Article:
Aside from "top quoting" thank you for your thoughtful reply. I thought
about using "security" instead of privacy, but as a "security" expert
you are no doubt aware that the terms are, in many ways synonomous, and
from a security standpoint "privacy" might be considered the bigger
issue since it keeps things away from prying eyes. Are you claiming
that government agencies don't use "malware?" That has recently been
proven to be false - though most savy computer users have accused the
government of using malware and other methods of intrusion for years -
now we know, don't we? I work behind a pretty good firewall and am
always amazed when I read the firewall logs. Software from Microsoft,
Apple, Intuit, Symantec, Adobe - just to name a few, routinely "phones
home" without telling me (I only know because I'm smart enough to watch
- most computer users don't have a clue). You wrote, "Almost all these
attacks end up being financially lucrative to someone." I think you are
being somewhat myopic about what security breaches are all about. No
doubt you are aware that there are many kinds of "capital-" not all of
it is the kind of currency you narrowly refer to, you are no doubt
familiar with the phrase "political capital?" You also implied that
government agencies only focus on server connections and routers -
that's absurd on its face if you are familiar with the software that
your state and municipal police departments are using.
I use Apple OS X, Linux (CentOS primarily) and Windows XP; all are
insecure and so are the latest and greatest mentioned by many in this
thread. The OS you run does little to protect you - if privacy and
security are important computer users would probably be better off
investing in security measures and hiring somebody that understands the
On 7/17/13 9:05 AM, Arthur Gaer wrote:
> Hi Greg,
> Actually, I don't believe I used the word "privacy" at all. That's certainly not what I'm discussing.
> As for hackers, I'm not talking at all about data collection by government agencies. I'm discussing automated malware scans, infections and attacks that occur in the hundreds of millions on a daily basis. These attacks are for the purpose of, say, taking over machines for taking over other machines, for chaining those machines together into large botnets that are then rented for the purpose of streaming out spam or creating a Distributed Denial of Service (DDoS) attack or attacking remote servers that contain financial data.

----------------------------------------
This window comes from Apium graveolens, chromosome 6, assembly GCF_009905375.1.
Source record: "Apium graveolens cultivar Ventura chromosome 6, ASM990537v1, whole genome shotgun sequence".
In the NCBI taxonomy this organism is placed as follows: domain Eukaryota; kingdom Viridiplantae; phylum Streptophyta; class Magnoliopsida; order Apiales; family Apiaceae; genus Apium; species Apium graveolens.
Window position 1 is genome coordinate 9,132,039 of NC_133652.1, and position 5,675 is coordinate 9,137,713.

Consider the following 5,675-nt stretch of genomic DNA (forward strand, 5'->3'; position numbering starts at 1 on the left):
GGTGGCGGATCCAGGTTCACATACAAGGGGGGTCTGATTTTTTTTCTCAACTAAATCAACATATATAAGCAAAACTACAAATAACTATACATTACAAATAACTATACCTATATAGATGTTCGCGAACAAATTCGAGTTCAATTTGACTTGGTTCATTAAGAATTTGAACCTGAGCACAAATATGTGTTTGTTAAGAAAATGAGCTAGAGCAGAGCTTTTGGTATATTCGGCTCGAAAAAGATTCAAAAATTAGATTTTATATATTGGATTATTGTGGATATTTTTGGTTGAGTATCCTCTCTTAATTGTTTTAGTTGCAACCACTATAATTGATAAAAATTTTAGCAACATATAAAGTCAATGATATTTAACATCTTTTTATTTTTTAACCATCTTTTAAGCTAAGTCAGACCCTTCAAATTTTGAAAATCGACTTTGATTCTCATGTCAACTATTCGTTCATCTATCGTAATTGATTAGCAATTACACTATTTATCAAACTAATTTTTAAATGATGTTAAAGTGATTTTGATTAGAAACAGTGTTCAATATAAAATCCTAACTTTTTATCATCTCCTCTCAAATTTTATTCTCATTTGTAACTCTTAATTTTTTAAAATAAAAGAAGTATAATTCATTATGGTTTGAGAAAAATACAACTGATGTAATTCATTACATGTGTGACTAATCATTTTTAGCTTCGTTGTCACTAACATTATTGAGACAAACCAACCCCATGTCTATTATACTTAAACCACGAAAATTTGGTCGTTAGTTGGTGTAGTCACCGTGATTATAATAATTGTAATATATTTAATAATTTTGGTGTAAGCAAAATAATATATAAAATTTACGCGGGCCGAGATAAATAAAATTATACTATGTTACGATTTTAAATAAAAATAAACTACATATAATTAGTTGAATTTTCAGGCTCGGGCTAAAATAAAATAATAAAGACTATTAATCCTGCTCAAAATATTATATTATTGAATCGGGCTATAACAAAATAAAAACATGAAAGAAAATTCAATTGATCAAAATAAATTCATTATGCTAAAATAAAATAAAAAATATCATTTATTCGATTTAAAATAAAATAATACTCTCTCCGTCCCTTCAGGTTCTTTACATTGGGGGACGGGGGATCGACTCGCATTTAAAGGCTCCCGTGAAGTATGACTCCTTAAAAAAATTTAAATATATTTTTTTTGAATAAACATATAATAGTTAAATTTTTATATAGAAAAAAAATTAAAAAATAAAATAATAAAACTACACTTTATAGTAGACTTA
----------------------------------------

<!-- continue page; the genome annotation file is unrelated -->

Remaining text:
> I'm also talking about malware that will search your systems and web browsers for passwords, account numbers, credit card numbers, social security numbers, etc all of which will be sold to others. As well as stealing your contact info so that your name and someone else's address can be used to attempt to spread more malware, etc etc
> Almost all these attacks end up being financially lucrative to someone. If they're not directly making use of your data, nor selling your data to someone else, they're selling the illicit use of your machine to someone else. There's a huge financial incentive to getting that malware on your machine, and some smart people can make a lot of money gaining access to your computer and millions of others.
> Some of the malware is quite clever: for example, it'll install itself and then *remove* other malware on the system so there won't be slowdowns or system competition from other malware. They'll upgrade antivirus so it works better… except for ignoring the malware that just did the upgrade, etc. etc. It's kind of a game, except it comes with a big pot of money for those who play it well.
> Windows XP was notoriously insecure (Windows 7 and 8 are supposed to be much better, though far from perfect). The design of XP and its predecessors was such that internal applications weren't protected from each other or the network. A brand new install of WinXP put on a wide open public network (such as a university or large ISP) would literally be infected by other, hacked systems, within five minutes of being connected to the network… quicker than you could download the patches for the vulnerabilities that the malware was using.
> "So I should trust these corporations to protect me? If so, from what?"
> From malware infestations on local computers, not from government data collection on remote servers/services and across the Internet. That's an entirely different discussion.
> And I don't exactly trust them on the malware level either… but I *know* that unpatched systems *definitely* have known vulnerabilities that malware can exploit. I want those known vulnerabilities closed. It's not just major corporations: Linux is free, open source, and not controlled by any corporation. It also has close to daily updates for security vulnerabilities, including vulnerabilities within security software itself.
> On Jul 17, 2013, at 3:04 AM, Greg Schmitz<[log in to unmask]> wrote:
>> Arthur, your comments about "privacy" and "hackers" are absurd - especially considering the recent revelations about OS providers like Microsoft and Apple<http://www.guardian.co.uk/world/2013/jul/11/microsoft-nsa-collaboration-user-data>. So I should trust these corporations to protect me? If so, from what?
>> --greg schmitz
>> Greg Schmitz
>> Alaska Moving Image Preservation Association (AMIPA)
>> Anchorage, Alaska
>> greg /at/ amipa.org
>> The Alaska Moving Image Preservation Association is a 501(c)(3) non-profit dedicated to media preservation and education to ensure long-term access to Alaska’s moving image heritage.
Alaska Moving Image Preservation Association (AMIPA)
greg /at/ amipa.org
The Alaska Moving Image Preservation Association is a 501(c)(3) non-profit dedicated to media preservation and education to ensure long-term access to Alaska’s moving image heritage.